World No. 21 Alex de Minaur was forced to retire from the Australian Open on Thursday with an abdominal injury, stealing the individual cadre of men from one of his strongest local challengers. The Australian No. 1 aggravated abdominal tension during the ATP Cup and was also forced to withdraw from Adelaide International this week.
The 20-year-old, who reached the third round at Melbourne Park and won three ATP Tour titles last year, admitted that despite intensive treatment, he was not fit enough to compete in his Grand Slam at home. “Even getting out of bed hurts,” he told reporters in Melbourne Park. “Although he killed me, it’s the right decision.
“It is quite devastating to lose my stroke at home. I wanted to go out and play, even though I have a 4cm grade two break. It’s not a joke, it’s something really serious … Almost everyone around me told me that I shouldn’t play and I was still planning to go out and, if necessary, serve the armpits or 120 km / h or do what I can. I just didn’t want to lose playing here. But the long-term risks if they got worse [were too great], so it was the smart decision and the right decision. “
While the local Ash Barty will be the best seeded in the women’s singles, Nick Kyrgios will now be the best ranked Australian in the men’s draw at number 26 in the world. Former Australian number 17 Bernard Tomic fell from the first qualifying round in Melbourne Park this week complaining of breathing difficulties in the smoke from the forest fire.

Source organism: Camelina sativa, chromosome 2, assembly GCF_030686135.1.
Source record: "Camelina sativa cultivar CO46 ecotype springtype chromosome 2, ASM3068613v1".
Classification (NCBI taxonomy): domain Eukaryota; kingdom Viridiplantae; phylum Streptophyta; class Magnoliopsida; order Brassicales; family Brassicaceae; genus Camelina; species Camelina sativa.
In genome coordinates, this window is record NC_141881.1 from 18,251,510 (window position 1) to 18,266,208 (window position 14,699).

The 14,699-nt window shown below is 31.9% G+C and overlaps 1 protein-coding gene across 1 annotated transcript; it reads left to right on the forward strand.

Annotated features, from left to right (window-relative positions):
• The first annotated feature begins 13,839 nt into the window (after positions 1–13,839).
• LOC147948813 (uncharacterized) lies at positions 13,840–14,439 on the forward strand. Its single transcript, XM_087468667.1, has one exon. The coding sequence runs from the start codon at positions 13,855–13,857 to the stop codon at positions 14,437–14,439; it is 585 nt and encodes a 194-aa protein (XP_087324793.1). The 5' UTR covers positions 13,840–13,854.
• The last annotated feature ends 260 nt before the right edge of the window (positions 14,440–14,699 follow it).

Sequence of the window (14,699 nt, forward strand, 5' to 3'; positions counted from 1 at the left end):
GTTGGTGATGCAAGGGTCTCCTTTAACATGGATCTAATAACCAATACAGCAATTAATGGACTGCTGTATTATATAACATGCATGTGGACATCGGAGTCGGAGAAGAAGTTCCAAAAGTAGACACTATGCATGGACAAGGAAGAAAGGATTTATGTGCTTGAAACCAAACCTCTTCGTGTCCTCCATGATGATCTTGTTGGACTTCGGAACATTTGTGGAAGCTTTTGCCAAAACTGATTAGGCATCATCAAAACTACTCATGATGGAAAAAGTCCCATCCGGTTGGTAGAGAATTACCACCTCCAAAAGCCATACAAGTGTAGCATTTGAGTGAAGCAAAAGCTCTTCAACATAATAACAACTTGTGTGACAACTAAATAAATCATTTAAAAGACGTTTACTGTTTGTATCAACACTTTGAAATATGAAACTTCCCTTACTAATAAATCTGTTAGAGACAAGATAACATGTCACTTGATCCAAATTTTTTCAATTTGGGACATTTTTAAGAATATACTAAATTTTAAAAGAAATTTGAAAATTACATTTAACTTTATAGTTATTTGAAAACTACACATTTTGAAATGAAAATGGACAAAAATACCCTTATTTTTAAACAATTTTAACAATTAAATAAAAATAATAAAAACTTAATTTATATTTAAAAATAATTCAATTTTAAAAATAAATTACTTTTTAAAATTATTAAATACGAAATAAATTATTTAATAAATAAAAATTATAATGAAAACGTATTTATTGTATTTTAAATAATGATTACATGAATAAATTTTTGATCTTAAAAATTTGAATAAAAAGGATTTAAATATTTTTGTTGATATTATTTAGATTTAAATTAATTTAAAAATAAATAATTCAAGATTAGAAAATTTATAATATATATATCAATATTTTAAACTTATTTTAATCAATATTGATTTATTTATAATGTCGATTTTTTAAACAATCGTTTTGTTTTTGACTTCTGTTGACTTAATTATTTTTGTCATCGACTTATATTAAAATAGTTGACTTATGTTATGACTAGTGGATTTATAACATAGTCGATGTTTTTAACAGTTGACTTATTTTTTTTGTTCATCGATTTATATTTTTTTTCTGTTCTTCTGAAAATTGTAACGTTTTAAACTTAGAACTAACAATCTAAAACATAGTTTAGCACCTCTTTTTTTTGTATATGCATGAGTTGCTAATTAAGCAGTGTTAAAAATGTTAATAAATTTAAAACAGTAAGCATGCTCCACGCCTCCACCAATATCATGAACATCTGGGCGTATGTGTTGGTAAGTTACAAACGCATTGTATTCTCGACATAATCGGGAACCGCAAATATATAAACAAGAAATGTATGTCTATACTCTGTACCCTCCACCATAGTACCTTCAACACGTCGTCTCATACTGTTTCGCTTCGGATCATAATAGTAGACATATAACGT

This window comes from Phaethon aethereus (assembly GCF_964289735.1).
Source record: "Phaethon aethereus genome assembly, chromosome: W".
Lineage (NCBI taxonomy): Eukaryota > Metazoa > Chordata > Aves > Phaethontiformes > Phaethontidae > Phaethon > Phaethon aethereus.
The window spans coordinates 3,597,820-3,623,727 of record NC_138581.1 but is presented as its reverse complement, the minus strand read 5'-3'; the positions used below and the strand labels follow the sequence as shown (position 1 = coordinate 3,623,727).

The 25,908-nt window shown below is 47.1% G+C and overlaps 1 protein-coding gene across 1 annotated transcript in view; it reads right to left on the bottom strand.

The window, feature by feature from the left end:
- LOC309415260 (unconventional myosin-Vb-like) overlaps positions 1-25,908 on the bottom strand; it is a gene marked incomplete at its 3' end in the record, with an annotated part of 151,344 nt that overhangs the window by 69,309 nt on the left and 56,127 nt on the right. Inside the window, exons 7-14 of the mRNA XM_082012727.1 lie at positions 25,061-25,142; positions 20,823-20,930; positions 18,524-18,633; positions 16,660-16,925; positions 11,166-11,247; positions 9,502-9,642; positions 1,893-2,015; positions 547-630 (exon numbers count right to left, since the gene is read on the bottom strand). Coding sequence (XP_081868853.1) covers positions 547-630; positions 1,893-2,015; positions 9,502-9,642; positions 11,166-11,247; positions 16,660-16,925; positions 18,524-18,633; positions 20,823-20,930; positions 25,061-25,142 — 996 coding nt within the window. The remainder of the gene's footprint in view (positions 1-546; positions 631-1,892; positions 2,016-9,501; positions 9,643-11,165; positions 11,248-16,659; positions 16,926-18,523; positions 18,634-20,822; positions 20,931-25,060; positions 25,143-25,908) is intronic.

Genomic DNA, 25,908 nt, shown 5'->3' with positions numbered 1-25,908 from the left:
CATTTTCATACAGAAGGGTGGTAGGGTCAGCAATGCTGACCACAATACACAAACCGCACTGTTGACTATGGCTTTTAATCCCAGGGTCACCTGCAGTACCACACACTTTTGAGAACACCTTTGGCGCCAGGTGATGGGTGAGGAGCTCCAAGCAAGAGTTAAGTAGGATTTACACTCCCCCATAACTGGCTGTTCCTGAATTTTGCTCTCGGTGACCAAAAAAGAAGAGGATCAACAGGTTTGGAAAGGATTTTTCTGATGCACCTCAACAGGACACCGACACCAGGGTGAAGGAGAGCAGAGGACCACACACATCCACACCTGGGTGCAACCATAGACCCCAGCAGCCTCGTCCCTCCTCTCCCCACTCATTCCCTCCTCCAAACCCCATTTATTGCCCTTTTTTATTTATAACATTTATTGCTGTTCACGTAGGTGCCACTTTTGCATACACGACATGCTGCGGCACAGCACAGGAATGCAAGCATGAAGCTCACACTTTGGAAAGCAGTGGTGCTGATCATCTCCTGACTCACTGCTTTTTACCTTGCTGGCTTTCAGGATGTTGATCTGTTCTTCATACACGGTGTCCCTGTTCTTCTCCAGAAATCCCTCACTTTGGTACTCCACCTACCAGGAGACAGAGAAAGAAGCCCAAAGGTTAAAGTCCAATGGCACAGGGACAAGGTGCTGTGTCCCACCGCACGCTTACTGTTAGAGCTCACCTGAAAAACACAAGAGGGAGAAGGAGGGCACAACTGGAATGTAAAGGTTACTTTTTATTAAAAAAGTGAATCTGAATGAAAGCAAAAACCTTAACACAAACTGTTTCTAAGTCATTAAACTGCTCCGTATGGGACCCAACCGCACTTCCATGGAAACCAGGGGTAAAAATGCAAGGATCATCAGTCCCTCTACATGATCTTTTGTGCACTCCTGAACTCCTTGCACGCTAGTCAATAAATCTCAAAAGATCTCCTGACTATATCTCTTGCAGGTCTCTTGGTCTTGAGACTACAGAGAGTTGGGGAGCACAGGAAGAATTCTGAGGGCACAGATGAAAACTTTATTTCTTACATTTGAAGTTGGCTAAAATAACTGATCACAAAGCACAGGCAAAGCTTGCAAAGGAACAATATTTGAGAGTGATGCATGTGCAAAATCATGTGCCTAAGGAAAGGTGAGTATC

Kyrgios completed his open warm-up with a 6-4, 6-2 victory over Bulgarian Grigor Dimitrov in the Kooyong Classic, delivering 13 aces in a dominant performance. He then said he was “shattered” upon hearing that De Minaur had not been able to recover on time, attributing to his Australian teammates in the ATP Cup for his positive start of the year.
“The ATP Cup was an incredible event, just to spend the first few weeks with the boys, some of my closest teammates,” he said after his victory in Kooyong. “I think we all get infected, we all bring good energy.”
Kyrgios was a first-round casualty at Melbourne Park last year, with its best result in 2015 when it reached the quarterfinals. But he felt he was playing well enough to deepen again.
“I feel it is a new year, a clean slate, but I was putting a lot of work at home,” said the 24-year-old. “I’m not going to push myself too hard. Looking back in 2019, it was very difficult for me on and off the court and this year I want to have a positive outlook, whether I lose the first round or run. Because of the way I am playing now, I feel that I can advance a bit in the tournament. “
He also said that his participation in the collection of money for the victims of the forest fire crisis had been his main focus, and that he would play next week for that cause as much as he did. A tweet from Kyrgios during the fires began an avalanche of donations with the tennis community raising almost $ 5 million.
“It was crazy that a Canberra boy posted a tweet and gathered so much strength and in a couple of weeks it was amazing how many people around the world were willing to help,” he said. “It’s been a couple of emotional weeks for me. All I’m doing and what I’m playing for is that at the moment.”
With a suspended ATP sentence of 16 weeks and a fine suspended over his head, which will not be applied during the ITF Australian Open, Kyrgios has had his best behavior so far this summer.
He said he wanted to be a better role model for children and would do everything possible to avoid problems during the Open. “I have to try to control my temper safely, but at the end of the day I am human,” he said.